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How to build a learning community for your operational leaders

How to build a learning community for your operational leaders

True leadership capability is a scarce resource in many organisations. Although there are plenty of managers, there are often too few leaders who enable ordinary people to do extraordinary things. And, all too frequently, when an organisation embarks on a change initiative everyone except the executive team receives training – even though the ability to lead and manage change is a core competency of leadership.

Change won’t occur without the focused and concerted effort of leaders who not only believe in the change, but who are also equipped with the skills and knowledge to deliver the required outcomes. Instituting development programmes that help leaders build their leadership capabilities is critical to the success of any change initiative.

Yet there’s no such thing as a definitive leadership programme. Any programme that an organisation selects must be customised to suit its long-term goals, vision and values as well as the needs of its leaders. It must also aim to strengthen relationships between peers and others with whom they interact in the workplace.

6 steps to building a learning community

It’s important to instil the discipline of setting aside regular quality time for learning activities at a leadership level. An ideal way to focus on the concerns and challenges of leadership is by establishing a learning community. These communities can be defined as ‘groups of people informally bound together by shared expertise and a passion for joint enterprise’. By meeting on a regular basis, the collective intelligence and talent can then focus on resolving critical issues.

Once the decision is taken to create a learning community, the following six guidelines will help with the process:

  1. Design your team learning agenda together — list the issues that are really important and which you are willing to devote time to.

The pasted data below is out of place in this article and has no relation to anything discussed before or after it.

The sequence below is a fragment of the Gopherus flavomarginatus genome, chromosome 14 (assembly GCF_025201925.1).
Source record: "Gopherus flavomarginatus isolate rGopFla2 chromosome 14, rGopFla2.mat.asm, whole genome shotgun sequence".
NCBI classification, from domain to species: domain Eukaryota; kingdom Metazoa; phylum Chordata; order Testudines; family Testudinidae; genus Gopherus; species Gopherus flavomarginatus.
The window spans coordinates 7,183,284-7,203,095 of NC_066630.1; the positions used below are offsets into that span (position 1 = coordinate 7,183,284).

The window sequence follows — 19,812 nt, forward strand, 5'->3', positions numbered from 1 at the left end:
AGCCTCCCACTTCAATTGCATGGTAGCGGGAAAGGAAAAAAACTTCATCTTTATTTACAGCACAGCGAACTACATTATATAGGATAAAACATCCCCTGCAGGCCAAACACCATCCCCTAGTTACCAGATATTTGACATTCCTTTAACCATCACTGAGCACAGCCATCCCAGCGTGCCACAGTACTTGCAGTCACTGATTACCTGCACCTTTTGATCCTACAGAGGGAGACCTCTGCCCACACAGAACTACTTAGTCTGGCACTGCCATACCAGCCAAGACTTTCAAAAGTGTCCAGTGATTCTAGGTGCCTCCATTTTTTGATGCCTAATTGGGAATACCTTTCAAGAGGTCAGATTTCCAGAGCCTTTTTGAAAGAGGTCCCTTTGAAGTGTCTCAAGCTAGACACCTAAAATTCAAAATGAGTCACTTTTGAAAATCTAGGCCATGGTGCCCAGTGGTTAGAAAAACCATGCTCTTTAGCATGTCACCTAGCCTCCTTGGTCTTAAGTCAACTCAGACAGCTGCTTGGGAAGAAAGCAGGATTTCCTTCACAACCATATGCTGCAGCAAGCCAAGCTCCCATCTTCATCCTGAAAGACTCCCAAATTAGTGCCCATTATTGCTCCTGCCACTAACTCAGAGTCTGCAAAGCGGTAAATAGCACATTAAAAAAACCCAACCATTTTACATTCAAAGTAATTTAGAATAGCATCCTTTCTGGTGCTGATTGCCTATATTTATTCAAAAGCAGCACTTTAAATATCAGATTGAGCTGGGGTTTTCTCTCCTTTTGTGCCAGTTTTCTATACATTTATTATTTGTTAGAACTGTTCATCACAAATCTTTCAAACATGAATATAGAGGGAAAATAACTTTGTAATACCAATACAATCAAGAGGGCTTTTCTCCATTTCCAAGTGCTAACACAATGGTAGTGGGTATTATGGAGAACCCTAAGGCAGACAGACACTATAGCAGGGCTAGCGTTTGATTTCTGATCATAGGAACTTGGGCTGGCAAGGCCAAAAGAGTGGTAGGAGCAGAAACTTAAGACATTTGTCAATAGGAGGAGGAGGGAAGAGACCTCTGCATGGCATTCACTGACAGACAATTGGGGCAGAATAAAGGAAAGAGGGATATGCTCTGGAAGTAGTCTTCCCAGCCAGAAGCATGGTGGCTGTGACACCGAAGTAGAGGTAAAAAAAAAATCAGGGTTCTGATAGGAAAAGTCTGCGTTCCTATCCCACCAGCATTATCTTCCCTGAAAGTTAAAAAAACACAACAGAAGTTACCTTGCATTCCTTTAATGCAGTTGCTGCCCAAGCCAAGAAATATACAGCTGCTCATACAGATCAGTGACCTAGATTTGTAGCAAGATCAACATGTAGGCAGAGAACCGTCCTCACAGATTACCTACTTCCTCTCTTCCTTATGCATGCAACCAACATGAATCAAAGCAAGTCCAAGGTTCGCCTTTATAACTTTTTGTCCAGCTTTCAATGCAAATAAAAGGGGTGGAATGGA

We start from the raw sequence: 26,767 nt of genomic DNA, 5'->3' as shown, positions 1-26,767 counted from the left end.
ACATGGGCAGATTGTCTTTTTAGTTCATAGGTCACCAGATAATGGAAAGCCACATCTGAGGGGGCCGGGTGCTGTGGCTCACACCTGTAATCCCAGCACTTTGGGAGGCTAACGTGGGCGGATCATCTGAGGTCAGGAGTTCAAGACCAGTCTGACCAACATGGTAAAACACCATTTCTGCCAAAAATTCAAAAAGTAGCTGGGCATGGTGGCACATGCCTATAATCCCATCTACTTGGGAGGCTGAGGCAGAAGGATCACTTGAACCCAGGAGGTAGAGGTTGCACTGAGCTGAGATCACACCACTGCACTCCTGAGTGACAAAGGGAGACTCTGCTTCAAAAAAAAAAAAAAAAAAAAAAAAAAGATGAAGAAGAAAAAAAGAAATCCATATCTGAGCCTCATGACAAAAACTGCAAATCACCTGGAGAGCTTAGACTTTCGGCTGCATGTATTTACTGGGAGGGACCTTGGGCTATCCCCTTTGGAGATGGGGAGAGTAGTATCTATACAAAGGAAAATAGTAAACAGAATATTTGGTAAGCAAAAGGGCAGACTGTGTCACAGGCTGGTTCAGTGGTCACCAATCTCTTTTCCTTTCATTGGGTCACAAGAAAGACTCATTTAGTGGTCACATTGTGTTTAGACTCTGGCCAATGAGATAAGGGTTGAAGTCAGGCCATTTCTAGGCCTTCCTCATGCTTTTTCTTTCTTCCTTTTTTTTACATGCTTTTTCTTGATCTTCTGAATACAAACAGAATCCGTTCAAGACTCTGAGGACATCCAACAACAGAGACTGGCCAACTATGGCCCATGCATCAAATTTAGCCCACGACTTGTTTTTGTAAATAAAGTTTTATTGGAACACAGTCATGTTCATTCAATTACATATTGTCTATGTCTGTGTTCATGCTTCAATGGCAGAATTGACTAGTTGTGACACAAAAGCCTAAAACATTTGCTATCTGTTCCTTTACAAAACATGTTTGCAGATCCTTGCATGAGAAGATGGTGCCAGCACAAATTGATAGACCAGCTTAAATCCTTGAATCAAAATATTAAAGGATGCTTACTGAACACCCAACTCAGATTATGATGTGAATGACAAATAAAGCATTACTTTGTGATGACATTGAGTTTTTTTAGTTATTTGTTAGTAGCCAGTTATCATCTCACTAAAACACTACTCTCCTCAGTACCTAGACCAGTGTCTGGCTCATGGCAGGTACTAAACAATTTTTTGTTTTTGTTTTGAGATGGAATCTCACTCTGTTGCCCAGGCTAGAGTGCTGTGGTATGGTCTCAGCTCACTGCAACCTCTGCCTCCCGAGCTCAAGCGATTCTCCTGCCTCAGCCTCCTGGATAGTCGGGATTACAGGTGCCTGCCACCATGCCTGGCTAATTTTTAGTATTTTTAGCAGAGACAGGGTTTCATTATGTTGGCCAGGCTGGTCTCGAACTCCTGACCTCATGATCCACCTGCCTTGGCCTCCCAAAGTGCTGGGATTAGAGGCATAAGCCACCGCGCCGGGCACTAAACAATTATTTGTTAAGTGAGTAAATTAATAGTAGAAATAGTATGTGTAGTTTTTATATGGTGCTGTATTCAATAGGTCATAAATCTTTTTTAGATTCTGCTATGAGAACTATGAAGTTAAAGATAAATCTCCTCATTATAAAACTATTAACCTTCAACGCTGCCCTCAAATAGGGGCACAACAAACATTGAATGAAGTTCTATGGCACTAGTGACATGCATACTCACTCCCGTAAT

2. Look at your current reality and prioritise the list, then decide where the biggest impact will be made.
  3. List the areas where the greatest knowledge deficit is found and establish who would be able to assist in these areas.
  4. List the knowledge assets of the team and establish how these can be shared.
  5. Get consensus on the learning agenda and set aside sufficient time to start the process.
  6. Use an experienced and trusted facilitator to help you get going.

All the required leadership competencies can be learned and developed. Most managers, therefore, have the choice of whether to become leaders who do not just manage change but are the change.

Remember, collaborative learning is a new skill that requires patience and practice; it could also be particularly challenging for leaders who are used to being competitive. But once the learning community concept becomes part of your organisational culture, the rewards will come thick and fast.

DOWNLOAD How To Guide: Building leadership competencies that drive competitiveness to find out how to create a foundation for superior performance and sustainable competitive advantage.


The TRACC framework helps organisations build standardised and integrated good practice and performance capacity across their Plan, Source, Make and Deliver functions. Simultaneously it accelerates their collaboration and alignment capacity to build world class end-to-end value chains, enabling the organisation itself to become the ultimate source of sustainable competitive advantage.


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